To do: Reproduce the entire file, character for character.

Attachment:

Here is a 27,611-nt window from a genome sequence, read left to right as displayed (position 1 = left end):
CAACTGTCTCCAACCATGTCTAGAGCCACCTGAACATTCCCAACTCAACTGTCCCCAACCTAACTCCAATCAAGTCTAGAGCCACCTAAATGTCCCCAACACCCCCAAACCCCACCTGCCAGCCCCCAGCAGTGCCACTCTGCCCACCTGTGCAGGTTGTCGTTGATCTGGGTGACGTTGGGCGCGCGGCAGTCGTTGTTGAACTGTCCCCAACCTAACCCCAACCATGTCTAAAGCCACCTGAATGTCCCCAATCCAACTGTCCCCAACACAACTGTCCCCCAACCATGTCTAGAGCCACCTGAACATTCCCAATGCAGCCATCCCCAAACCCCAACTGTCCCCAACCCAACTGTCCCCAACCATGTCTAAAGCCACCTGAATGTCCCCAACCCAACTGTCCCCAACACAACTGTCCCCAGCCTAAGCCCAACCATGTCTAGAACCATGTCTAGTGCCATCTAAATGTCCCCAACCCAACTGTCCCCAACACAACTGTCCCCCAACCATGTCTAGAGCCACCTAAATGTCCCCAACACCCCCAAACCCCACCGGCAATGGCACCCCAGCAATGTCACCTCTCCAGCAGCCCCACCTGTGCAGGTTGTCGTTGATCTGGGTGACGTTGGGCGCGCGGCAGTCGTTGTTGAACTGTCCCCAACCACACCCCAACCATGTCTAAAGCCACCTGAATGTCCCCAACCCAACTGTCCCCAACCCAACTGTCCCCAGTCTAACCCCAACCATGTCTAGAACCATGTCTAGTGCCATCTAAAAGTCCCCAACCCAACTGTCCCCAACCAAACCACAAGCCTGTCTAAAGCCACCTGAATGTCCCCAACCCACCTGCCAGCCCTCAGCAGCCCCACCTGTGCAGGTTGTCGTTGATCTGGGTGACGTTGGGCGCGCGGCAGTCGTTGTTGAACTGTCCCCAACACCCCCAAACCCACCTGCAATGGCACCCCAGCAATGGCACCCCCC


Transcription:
Here is a 27,611-nt window from a genome sequence, read left to right as displayed (position 1 = left end):
CAACTGTCTCCAACCATGTCTAGAGCCACCTGAACATTCCCAACTCAACTGTCCCCAACCTAACTCCAATCAAGTCTAGAGCCACCTAAATGTCCCCAACACCCCCAAACCCCACCTGCCAGCCCCCAGCAGTGCCACTCTGCCCACCTGTGCAGGTTGTCGTTGATCTGGGTGACGTTGGGCGCGCGGCAGTCGTTGTTGAACTGTCCCCAACCTAACCCCAACCATGTCTAAAGCCACCTGAATGTCCCCAATCCAACTGTCCCCAACACAACTGTCCCCCAACCATGTCTAGAGCCACCTGAACATTCCCAATGCAGCCATCCCCAAACCCCAACTGTCCCCAACCCAACTGTCCCCAACCATGTCTAAAGCCACCTGAATGTCCCCAACCCAACTGTCCCCAACACAACTGTCCCCAGCCTAAGCCCAACCATGTCTAGAACCATGTCTAGTGCCATCTAAATGTCCCCAACCCAACTGTCCCCAACACAACTGTCCCCCAACCATGTCTAGAGCCACCTAAATGTCCCCAACACCCCCAAACCCCACCGGCAATGGCACCCCAGCAATGTCACCTCTCCAGCAGCCCCACCTGTGCAGGTTGTCGTTGATCTGGGTGACGTTGGGCGCGCGGCAGTCGTTGTTGAACTGTCCCCAACCACACCCCAACCATGTCTAAAGCCACCTGAATGTCCCCAACCCAACTGTCCCCAACCCAACTGTCCCCAGTCTAACCCCAACCATGTCTAGAACCATGTCTAGTGCCATCTAAAAGTCCCCAACCCAACTGTCCCCAACCAAACCACAAGCCTGTCTAAAGCCACCTGAATGTCCCCAACCCACCTGCCAGCCCTCAGCAGCCCCACCTGTGCAGGTTGTCGTTGATCTGGGTGACGTTGGGCGCGCGGCAGTCGTTGTTGAACTGTCCCCAACACCCCCAAACCCACCTGCAATGGCACCCCAGCAATGGCACCCCCC